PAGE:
Lesley Callaghan Head of Human Resources at FCC Environment, one of 19 leading employers behind Energy & Utilities Jobs, takes a look at the role of Apprenticeships in the energy and utilities sector.
Skills shortages have rocked the UK over the past year, from a lack of heavy goods vehicle drivers to customer service, it seems the skills shortage has touched every corner of the economy.
This was no different for the waste and recycling sector; data from Energy & Utility Skills shows that there were over 15,300 job postings in the sector in the year ending 31 October 2021 – up by 50 per cent on the previous year.
Of course, these figures are only job postings, but they highlight that organisations’ recruitment needs have increased over the past year. One reason for this, amongst others, is migrant workers returning to the EU following the UK’s exit. There have been multiple sectors, including ours, which have called on Government to issue temporary worker visas to help manage the skills shortage in the short-term. More often than not, the response from Government has been to make these jobs more attractive to British workers, whether that is through increased wages, or improved working conditions. The reality is that delivering on either of is not always possible – we cannot control challenging weather conditions, for example, to shield our operators who are working outside to help keep the country running, come rain or shine.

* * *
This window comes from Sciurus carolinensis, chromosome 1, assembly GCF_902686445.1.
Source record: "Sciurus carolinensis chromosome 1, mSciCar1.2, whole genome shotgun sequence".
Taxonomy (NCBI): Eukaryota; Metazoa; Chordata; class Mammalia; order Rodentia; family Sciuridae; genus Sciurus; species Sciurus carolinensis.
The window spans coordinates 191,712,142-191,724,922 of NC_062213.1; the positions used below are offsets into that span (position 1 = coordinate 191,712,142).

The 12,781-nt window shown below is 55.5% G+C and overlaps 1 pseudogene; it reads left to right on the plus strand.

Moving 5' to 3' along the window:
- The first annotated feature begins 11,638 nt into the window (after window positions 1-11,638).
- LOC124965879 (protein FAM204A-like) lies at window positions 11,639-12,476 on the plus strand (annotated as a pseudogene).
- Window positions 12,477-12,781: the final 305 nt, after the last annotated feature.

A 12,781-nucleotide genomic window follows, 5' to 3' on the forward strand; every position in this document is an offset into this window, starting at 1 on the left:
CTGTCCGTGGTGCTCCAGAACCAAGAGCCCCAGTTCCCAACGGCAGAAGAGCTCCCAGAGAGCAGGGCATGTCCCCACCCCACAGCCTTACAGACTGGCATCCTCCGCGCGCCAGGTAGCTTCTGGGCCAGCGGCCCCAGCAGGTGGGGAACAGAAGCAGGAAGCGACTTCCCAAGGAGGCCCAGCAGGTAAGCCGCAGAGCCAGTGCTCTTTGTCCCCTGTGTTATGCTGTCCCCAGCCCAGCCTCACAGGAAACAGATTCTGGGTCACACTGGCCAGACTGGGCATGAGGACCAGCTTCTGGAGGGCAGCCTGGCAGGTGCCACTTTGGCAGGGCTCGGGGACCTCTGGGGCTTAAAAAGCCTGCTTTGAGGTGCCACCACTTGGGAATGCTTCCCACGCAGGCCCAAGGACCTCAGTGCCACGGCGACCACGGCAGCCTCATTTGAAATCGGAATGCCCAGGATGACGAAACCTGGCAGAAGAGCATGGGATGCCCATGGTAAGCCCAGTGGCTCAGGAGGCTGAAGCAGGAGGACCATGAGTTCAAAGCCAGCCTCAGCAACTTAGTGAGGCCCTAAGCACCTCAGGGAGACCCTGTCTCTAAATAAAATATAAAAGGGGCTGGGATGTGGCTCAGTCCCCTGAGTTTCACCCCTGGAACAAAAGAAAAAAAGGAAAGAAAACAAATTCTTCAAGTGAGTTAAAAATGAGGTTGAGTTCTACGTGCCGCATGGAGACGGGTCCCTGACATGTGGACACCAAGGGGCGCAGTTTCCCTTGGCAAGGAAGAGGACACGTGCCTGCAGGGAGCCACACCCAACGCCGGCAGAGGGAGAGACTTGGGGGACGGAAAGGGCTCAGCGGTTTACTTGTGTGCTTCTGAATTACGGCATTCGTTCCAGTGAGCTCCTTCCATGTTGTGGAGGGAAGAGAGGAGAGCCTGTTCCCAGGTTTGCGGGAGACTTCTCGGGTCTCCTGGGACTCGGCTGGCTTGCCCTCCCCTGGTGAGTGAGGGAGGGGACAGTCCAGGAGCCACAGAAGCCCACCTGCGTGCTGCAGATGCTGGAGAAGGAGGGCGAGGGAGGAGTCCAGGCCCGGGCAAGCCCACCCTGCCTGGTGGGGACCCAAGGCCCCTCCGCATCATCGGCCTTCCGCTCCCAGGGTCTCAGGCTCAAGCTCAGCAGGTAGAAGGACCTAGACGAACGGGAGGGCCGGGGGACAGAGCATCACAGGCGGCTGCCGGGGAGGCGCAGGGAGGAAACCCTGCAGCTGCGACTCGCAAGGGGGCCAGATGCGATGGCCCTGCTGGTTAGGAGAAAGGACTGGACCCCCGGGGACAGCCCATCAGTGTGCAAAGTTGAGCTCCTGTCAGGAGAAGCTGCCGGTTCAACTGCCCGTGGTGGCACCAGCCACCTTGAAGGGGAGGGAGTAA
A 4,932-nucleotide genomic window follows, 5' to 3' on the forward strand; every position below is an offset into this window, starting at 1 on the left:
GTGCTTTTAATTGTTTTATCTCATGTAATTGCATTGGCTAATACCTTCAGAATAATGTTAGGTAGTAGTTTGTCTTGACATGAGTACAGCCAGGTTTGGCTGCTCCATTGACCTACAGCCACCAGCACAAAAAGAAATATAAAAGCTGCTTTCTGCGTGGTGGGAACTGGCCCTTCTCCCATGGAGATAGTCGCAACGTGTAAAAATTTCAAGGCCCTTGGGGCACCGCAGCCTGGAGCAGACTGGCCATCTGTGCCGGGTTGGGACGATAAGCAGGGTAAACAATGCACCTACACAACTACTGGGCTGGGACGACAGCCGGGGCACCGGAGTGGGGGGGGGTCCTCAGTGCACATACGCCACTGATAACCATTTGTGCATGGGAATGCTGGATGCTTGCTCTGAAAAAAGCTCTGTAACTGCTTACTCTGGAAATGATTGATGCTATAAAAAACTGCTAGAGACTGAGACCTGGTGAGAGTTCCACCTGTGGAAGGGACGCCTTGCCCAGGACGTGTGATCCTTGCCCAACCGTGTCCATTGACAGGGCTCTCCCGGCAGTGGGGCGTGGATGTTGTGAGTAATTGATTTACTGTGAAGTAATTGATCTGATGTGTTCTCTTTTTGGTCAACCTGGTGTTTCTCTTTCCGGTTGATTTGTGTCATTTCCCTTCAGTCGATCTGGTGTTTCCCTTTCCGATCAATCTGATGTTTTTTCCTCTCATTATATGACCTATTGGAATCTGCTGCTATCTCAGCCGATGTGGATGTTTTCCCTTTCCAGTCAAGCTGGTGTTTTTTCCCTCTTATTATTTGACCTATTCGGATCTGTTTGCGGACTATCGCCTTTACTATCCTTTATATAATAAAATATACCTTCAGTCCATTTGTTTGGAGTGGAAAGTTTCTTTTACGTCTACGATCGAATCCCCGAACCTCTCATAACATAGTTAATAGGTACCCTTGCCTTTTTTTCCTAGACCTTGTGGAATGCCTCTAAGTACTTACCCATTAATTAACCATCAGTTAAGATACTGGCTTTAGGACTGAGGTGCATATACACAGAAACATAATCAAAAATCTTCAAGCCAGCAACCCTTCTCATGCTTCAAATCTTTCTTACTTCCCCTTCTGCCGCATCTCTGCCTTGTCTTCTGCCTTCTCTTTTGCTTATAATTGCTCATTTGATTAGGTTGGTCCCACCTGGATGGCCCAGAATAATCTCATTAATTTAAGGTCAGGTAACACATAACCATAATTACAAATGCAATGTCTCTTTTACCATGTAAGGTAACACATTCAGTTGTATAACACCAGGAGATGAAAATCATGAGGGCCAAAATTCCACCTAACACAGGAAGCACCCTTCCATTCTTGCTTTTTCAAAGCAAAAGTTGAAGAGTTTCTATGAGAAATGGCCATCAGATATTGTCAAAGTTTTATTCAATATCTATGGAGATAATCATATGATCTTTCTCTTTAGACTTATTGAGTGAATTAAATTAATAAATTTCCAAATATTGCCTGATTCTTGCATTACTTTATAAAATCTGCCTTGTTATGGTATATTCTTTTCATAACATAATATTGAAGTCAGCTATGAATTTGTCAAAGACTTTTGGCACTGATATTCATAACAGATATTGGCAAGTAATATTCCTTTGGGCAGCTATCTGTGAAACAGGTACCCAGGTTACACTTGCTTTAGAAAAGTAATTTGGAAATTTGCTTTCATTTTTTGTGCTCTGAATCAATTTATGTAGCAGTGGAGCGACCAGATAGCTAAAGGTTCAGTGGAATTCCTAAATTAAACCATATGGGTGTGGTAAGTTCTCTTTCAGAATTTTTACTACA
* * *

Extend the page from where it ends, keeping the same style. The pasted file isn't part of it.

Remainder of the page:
There is, however, an alternative; one that can give people their first job or can help those looking to retrain and change careers – apprenticeships. The data from Energy & Utility Skills shows that of the 15,300 jobs posted, just 180 of them were apprenticeships, around 1.2 per cent. It is widely acknowledged that our sector is an ageing one, and there is a real need for us to attract, recruit and retain younger workers – and particularly those at the margins of our society that need opportunities to develop their skills and have better access into meaningful employment. As an individual waste and recycling management company, and as a sector, we must do more to find, engage and upskill the next generation of workers – amongst these, the future maintenance engineers vital for keeping our energy from waste plants in operation, and the heavy goods vehicle technicians we all so desperately need to – quite literally – help drive the sector forward. Never has this been more mission-critical as we look to increase the amount of materials we recycle, while minimising the waste we send to landfill, turning these into valuable energy resources to power our homes and businesses.